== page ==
A Temple Built to Last 1000 Years
Iraivan is our Sivalingam temple, currently under construction. It began with Satguru Sivaya Subramuniyaswami's vision of God Siva in 1975; carving began in India in 1990; and assembly at Kauai's Hindu Monastery began in 2001.
Gurudeva's Sacred Vision
Located in the heart of a traditional Hindu monastery complex reminiscent of ancient mathas and aadheenams of India, Iraivan is more than a temple; it is a pilgrimage destination, a place of sadhana and spiritual rejuvenation. Iraivan Temple is a living edifice that brings ancient tradition into the 21st century, a stable anchor sustaining and strengthening Hindu Dharma for our children, their children and generations to come.
Our Fund-Raising Goal for September 2012 to August 2013
The total amount needed next year to keep this sacred project funded in both India and Hawaiiis $60,000 per month, or $720,000
Times remain uncertain for many, and it is just during such times that projects wane. Iraivan Temple needs your support now more than ever. Be generous and send your special year-end contribution today. Download the full 2012 annual report (PDF) here.
We want to share with you what has been accomplished and what next year promises. The carving on the Nandi Mandapam in Bengaluru, expected to be completed next fall, is progressing well. It is a wonder to behold, and we all look forward to seeing it assembled on Kauai in the years ahead. Selvanathan Sthapati's wife, Ponni, during a recent visit to the worksite, put it like this: "I have only seen such carvings in the old Chola temples around Tanjore." Isn't that inspiring? It means one of Gurudeva's key aims--to preserve this temple-building craft into modern times--has been accomplished. A 21st century temple is emulating those built in the 10th century.
If all goes as planned, the stones for the second prakaram wall will be quarried and transported to the worksite over the next year, and carving will move forward, though at an extremely slow speed due to a dwindling number of available shilpis. The illustration above shows eight of the 45 panels that constitute this important wall.
On Kauai, planning for the extensive grading work around Iraivan Temple, which includes piping for irrigation and drainage, is almost complete and will be costed in this coming year.
Our family of San Marga devotees continues to grow, mainly by word of mouth. Iraivan itself is inspiring support from those who can see its form and intuit its power. Pilgrims find their experience spiritually fulfilling and eagerly encourage their friends to discover Kauai's Hindu Monastery for themselves.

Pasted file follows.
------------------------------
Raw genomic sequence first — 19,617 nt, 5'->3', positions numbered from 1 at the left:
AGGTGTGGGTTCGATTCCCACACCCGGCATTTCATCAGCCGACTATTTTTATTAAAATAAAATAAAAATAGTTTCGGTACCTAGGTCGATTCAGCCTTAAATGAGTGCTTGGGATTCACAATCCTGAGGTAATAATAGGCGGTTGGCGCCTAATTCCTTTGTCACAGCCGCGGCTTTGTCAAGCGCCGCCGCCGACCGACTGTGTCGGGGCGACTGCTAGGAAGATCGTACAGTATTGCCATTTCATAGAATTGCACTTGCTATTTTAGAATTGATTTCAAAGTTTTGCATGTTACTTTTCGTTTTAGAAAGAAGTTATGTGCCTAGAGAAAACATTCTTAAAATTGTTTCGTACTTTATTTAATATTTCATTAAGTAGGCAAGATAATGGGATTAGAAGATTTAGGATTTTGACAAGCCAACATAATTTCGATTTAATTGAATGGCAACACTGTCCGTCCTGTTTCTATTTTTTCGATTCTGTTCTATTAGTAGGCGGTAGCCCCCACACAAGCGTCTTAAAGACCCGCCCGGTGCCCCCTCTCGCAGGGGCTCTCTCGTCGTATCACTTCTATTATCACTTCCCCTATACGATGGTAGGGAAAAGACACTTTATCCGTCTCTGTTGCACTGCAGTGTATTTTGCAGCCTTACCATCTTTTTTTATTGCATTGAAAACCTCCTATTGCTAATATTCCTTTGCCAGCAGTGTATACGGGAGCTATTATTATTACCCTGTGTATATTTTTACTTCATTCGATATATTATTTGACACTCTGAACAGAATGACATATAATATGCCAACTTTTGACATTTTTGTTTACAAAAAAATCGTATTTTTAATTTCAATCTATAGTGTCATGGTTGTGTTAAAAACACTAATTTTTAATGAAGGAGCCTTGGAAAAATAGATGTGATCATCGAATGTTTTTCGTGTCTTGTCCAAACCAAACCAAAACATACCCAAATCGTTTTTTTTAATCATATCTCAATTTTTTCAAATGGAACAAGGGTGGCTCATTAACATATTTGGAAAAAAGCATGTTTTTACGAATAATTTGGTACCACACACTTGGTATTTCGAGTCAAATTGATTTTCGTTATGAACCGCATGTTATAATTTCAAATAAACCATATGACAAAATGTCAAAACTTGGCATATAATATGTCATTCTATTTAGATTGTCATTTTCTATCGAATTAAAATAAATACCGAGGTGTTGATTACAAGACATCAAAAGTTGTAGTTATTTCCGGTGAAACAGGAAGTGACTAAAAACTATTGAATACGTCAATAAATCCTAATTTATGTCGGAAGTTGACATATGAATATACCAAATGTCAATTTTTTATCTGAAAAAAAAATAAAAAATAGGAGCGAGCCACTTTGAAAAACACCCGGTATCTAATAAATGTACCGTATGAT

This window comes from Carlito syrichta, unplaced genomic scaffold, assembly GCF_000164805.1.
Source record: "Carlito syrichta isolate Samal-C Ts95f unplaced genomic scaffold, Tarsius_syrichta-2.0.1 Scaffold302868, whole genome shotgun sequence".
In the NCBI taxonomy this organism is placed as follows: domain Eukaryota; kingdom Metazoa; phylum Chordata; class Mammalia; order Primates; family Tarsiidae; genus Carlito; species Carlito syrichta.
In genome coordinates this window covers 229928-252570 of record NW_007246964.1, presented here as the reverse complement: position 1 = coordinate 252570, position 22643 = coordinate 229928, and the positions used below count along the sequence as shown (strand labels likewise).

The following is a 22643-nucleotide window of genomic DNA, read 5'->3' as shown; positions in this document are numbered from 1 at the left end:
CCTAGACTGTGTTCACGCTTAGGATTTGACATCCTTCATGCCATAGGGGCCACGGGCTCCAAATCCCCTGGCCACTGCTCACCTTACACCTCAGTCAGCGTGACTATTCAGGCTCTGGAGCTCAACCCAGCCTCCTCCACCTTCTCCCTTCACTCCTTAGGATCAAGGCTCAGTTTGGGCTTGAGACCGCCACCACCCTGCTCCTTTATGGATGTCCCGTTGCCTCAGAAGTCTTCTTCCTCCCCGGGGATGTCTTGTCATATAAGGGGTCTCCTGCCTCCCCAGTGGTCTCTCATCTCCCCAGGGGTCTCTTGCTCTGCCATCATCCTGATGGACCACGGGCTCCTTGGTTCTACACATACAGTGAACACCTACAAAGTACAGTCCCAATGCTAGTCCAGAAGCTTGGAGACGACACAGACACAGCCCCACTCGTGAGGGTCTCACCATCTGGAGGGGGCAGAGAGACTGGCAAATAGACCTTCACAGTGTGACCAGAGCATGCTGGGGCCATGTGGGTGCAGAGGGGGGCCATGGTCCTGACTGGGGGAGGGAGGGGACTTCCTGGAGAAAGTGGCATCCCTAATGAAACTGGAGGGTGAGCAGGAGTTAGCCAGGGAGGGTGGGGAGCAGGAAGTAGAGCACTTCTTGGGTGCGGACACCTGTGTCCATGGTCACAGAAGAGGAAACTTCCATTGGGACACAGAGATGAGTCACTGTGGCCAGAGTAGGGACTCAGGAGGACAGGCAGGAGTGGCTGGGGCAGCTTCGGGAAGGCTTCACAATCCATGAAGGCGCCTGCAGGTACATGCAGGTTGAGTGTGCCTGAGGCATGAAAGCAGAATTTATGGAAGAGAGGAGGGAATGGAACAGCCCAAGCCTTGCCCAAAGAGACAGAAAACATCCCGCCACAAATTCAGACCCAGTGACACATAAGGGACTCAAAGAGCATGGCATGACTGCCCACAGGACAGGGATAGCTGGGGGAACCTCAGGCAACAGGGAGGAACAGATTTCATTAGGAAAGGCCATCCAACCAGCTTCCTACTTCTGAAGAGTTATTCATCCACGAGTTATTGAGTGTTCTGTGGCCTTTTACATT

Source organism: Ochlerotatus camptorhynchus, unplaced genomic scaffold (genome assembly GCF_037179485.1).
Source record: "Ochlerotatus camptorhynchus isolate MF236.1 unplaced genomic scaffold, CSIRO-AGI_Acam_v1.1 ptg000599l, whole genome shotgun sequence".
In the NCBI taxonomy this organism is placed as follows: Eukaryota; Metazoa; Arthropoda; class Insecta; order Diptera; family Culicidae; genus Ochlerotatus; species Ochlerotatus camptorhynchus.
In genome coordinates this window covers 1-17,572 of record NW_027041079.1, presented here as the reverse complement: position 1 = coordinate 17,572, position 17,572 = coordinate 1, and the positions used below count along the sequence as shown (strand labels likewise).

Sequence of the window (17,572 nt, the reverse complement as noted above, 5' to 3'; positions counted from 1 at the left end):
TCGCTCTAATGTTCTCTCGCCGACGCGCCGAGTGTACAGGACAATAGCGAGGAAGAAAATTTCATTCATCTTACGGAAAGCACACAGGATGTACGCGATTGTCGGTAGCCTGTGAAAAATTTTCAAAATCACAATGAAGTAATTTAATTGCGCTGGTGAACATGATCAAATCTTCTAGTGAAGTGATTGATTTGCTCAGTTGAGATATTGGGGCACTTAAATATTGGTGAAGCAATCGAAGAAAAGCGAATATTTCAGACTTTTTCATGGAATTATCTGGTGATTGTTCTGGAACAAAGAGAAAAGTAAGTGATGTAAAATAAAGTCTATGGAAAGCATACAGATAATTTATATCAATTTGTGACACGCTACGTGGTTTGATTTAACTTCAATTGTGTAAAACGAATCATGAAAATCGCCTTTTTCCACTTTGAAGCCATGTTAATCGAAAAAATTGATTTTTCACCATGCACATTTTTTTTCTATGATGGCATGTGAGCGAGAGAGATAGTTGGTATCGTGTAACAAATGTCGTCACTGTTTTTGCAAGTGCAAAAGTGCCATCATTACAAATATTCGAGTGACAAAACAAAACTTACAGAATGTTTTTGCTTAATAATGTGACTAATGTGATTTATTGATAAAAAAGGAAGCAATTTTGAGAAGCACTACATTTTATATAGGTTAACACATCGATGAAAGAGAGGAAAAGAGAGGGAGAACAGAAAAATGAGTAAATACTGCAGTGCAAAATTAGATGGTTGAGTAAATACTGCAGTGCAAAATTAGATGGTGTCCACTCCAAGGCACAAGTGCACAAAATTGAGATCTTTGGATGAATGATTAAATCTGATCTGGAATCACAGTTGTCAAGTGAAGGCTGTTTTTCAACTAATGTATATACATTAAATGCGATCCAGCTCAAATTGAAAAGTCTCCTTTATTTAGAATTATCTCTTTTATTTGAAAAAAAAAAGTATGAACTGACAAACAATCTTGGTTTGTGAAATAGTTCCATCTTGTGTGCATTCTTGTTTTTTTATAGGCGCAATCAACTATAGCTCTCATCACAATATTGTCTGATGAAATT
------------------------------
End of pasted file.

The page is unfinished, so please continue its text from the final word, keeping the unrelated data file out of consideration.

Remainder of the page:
We just missed--by $18,447.85--last year's fund-raising goal of $720,000. Especially in these continued difficult financial times, we continue to count on your contributions to meet our goals in the twelve months ahead. We are grateful to our global family of temple builders for your continued and generous support.
With blessings for a bountiful family life and spiritual progress,
Satguru Bodhinatha Veylanswami
Plans for 2012-2013
The main focus for the year ahead will be in Bengaluru. The work on the Nandi Mandapam is underway, and the stones should be shipped to Kauai next year. The entire shilpi team will then shift to the major work before us: the massive perimeter wall. For the first time, our craftsmen will be employing saws and hand-held grinders, which will greatly accelerate the progress. Stones from the quarry will be sliced to near-finished size with the worksite's giant stone saw. Still it will take 400 man days for each 12-foot-long wall section. We are working on the shipping of three or more containers in the near future. They will hold the avudaiyar, the five bronze Siva murtis, the entrance steps with yallis, and the 15-foot-tall Hanuman, who will be placed on the small rise on the west side of Iraivan. Once we have the stones for the balance of the Nandi Mandapam and entrance steps on Kauai, we will finalize our plans for when to bring the next batch of silpis to Kauai. A tentative date is the beginning of 2015. We remain eager to have the silpis back, but patient, as there is no gain in pulling them away from the work in Bengaluru until there are sufficient stones on Kauai to keep them busy for at least a year.Above: Silpi Manikandan marks designs on the Nandi Mandapam beams. Behind, silpis carve the pothigai (pieces that tie the pillars to the beams).
"One early morning, before dawn, a three-fold vision of Lord Siva came to me. First I beheld Lord Siva walking in a valley, then I saw His face peering into mine, then He was seated on a large stone, His reddish golden hair flowing down His back. That was February 15, 1975.This was the fulfillment of the quest for a vision of what the future might hold, which led me and my followers to the lovely Garden Island of Kauai, held the most sacred of all by the Hawaiian peoples long, long ago. It is alongside the sacred Wailua River, leading to the top of Mt. Waialeale, that this place of pilgrimage is being built, a temple of kaivalya, granting freedom from the past and a vision for the future. The temple's 700-pound 50-million-years-in-the-making crystal icon is a kalpaka (spiritual wish-fulfilling) ever-giving Sivalingam. So many blessings await each pilgrim. None are ever neglected."